AUD/USD Sinks but US Dollar Might Be Key

Australian Dollar Forecast: Bearish

  • The Australian Dollar has tumbled from recent peaks
  • The USD remains in the frame for future moves as the Fed meeting looms
  • CPI could hold the key on Wednesday. Will AUD/USD dunk further?

Recommended by Daniel McCarthy

Get Your Free AUD Forecast

The Australian Dollar had a whippy week just gone with the domestic highlight being the surprisingly strong jobs data. Externally, the gyrations of the US Dollar continued to add to AUD/USD volatility.

Australia’s unemployment rate was 3.5% in June, below the 3.6% anticipated and prior. 32.6k Australian jobs were added in the month, which was significantly above the 15k expected to be added and 75.9k previously.

Of note were the full-time boost of 39.3k jobs and the slide of -6.7k part-time positions, while the participation rate dipped slightly to 66.8% from 66.9%.

While there have been some signs of slowing down in the economy, the tight labor market makes it difficult for price pressures to be alleviated.

Next Wednesday will see the year-on-year Australian headline CPI to the end of the second quarter. A Bloomberg survey of economists is anticipating 6.2% against 7.0% previously.

The same survey is forecasting the Reserve Bank of Australia’s (RBA) preferred measure of trimmed mean inflation for the same period to be 6.2%. It was 6.6% in the previous quarter.

The quarterly CPI is a more accurate gauge of inflation in the Australian economy than the monthly measure. The latter only measures 62-73% of the weighted quarterly basket. More details can be read here.

The RBA’s mandate of targeting 2 – 3% inflation on average, over time is hitched to the quarterly figure. Wednesday is a red-letter day for traders of Aussie Dollar financial market products.

Additionally, the upcoming week will see monetary policy meetings at the Federal Reserve and the European Central Bank as well as a smorgasbord of data out of the US. All of which have the potential to drive markets and AUD/USD.

Burning away in the background is the Chinese outlook that is struggling to gain traction with authorities nibbling away at the edges to stimulate the economy.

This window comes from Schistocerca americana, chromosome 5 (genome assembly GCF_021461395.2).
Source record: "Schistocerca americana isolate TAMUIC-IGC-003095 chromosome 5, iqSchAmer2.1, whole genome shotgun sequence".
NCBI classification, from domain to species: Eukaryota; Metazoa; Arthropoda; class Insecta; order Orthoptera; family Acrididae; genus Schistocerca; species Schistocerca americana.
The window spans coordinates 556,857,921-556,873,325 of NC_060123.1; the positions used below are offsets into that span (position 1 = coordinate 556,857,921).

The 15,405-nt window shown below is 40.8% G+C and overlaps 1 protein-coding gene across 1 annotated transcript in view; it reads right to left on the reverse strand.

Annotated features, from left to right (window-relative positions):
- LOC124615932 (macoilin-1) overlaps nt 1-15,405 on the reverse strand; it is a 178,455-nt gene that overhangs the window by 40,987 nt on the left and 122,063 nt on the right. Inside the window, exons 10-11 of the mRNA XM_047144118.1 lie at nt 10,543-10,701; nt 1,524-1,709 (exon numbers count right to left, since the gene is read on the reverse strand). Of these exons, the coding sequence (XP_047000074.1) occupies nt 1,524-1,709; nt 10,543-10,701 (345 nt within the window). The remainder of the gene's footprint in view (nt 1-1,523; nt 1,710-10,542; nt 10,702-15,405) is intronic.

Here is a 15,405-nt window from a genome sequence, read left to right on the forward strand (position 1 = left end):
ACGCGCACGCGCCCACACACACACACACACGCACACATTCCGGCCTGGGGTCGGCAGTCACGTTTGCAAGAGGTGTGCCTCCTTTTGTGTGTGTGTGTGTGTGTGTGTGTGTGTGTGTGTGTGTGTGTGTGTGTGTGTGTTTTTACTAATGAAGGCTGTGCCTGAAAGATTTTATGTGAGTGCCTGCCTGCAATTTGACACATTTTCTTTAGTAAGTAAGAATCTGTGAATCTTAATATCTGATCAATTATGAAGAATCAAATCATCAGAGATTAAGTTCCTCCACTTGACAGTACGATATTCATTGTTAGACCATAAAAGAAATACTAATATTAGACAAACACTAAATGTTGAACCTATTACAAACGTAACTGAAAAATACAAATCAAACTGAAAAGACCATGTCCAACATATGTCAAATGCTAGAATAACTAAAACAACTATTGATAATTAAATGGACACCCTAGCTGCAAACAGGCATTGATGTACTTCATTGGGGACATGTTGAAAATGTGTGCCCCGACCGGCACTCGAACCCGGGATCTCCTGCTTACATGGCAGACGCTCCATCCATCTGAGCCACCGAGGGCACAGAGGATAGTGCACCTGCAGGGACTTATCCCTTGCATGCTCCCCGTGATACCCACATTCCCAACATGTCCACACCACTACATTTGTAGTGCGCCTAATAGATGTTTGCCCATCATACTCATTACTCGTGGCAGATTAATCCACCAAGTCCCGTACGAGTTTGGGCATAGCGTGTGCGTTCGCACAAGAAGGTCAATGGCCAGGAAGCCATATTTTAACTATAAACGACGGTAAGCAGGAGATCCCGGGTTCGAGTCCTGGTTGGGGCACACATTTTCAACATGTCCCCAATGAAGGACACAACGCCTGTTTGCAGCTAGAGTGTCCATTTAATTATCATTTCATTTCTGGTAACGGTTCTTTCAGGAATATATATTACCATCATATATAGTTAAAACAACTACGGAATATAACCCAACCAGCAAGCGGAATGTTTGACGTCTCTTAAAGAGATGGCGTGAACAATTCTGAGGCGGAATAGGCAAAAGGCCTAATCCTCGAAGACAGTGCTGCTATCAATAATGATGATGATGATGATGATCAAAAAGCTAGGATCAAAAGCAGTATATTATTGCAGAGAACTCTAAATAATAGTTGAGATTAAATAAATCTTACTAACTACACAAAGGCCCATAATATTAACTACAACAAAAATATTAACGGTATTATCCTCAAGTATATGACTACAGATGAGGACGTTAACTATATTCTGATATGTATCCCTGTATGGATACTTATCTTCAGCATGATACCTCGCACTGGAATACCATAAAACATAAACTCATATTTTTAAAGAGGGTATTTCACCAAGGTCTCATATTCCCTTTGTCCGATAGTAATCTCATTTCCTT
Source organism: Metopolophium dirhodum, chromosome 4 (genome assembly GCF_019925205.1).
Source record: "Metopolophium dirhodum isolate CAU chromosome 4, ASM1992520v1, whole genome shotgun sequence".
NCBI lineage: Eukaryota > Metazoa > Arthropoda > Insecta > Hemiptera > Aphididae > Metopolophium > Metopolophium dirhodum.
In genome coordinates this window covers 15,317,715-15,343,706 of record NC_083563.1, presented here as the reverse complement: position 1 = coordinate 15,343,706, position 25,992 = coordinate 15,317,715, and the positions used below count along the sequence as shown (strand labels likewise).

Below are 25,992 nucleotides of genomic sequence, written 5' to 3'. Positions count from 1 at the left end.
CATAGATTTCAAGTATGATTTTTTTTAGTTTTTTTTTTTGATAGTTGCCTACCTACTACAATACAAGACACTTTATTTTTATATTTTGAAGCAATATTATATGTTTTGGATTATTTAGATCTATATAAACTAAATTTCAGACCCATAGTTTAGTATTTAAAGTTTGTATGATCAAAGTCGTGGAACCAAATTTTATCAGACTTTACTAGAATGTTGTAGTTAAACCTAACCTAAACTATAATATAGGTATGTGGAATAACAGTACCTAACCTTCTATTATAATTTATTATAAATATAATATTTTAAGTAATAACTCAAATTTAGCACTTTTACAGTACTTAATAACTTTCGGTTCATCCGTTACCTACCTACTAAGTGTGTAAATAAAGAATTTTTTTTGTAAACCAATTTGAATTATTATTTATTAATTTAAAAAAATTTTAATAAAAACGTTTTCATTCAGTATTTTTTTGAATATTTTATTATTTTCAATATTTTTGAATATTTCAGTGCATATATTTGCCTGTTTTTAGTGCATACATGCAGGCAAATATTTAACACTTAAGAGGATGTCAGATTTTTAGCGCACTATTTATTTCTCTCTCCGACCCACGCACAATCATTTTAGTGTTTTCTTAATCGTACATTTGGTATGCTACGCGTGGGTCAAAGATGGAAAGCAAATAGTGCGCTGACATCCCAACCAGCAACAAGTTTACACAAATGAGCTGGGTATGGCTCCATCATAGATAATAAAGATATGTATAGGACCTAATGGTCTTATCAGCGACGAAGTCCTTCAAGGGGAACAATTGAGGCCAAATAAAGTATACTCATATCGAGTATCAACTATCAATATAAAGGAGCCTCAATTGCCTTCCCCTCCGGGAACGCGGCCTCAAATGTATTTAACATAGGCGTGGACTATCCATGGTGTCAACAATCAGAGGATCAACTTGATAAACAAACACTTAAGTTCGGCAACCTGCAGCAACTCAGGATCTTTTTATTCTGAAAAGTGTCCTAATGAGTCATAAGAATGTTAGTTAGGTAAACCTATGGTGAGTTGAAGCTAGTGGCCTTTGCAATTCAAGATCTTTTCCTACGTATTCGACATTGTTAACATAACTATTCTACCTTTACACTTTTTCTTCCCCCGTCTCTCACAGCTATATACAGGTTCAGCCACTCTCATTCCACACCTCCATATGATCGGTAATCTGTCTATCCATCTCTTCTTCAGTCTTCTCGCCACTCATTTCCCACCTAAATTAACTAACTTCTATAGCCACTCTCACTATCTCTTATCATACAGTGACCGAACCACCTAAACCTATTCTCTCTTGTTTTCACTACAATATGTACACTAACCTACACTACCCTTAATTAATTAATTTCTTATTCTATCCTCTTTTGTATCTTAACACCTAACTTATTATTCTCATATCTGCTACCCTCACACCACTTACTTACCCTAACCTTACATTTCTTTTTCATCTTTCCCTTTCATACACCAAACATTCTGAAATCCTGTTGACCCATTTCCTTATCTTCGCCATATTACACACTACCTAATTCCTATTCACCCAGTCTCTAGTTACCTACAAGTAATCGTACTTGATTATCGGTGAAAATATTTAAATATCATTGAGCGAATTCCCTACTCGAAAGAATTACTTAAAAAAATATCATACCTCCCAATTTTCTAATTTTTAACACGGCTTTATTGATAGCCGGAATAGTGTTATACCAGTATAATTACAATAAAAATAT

The market appears to be looking for much larger doses of assistance before being convinced that growth and activity will reaccelerate.

While the jobs impacted AUD/USD, the inverse correlation to the DXY (USD) Index might continue to dominate proceedings. The stack of upcoming event risks might see the volatility kick higher across many markets.

Trade Smarter – Sign up for the DailyFX Newsletter

Receive timely and compelling market commentary from the DailyFX team

Subscribe to Newsletter

AUD/USD AND DXY (USD) INDEX

image1.png

Chart created in TradingView

AUD/USD TECHNICAL ANALYSIS

This may sound like a broken record to many of the regular readers of this article, but AUD/USD remains in the five-month trading range of 0.6459 – 0.6900.

It failed to break the upper bound just over a week ago and appears to have confirmed the Double Top.

A break above 0.6920 would negate the pattern, but as long as it stays below that level, potential bearishness may continue to unfold.

Resistance could be in the 0.6900 and 0.6920 zone ahead of possible resistance in the 0.7010 – 0.7030 area where several previous peaks lie,

On the downside, support might be at the breakpoints of 0.6818, 0.6806. 0.6803 and 0.6741 ahead of the prior low of 0.6595.

The dip in price saw AUD/USD move below the 10-day Simple Moving Averages (SMA) but remain above all other period daily Simple Moving Averages (SMA).

For the bulls, this might indicate that short-term bullish momentum has paused, but medium and longer-term momentum may remain in place for now.

Aside from the 10-day SMA, all other SMAs are in the 0.6685 – 0.6720 and that area may provide support.

Recommended by Daniel McCarthy

The Fundamentals of Range Trading

image2.png

Chart created in TradingView

— Written by Daniel McCarthy, Strategist for DailyFX.com

Please contact Daniel via @DanMcCarthyFX on Twitter

Check Also

Nike’s CEO blames the home office for the company’s lack of innovation

Nike CEO John Donahoe said on Friday (April 12, 2024). CNBC that remote work hinders …

Leave a Reply

Your email address will not be published. Required fields are marked *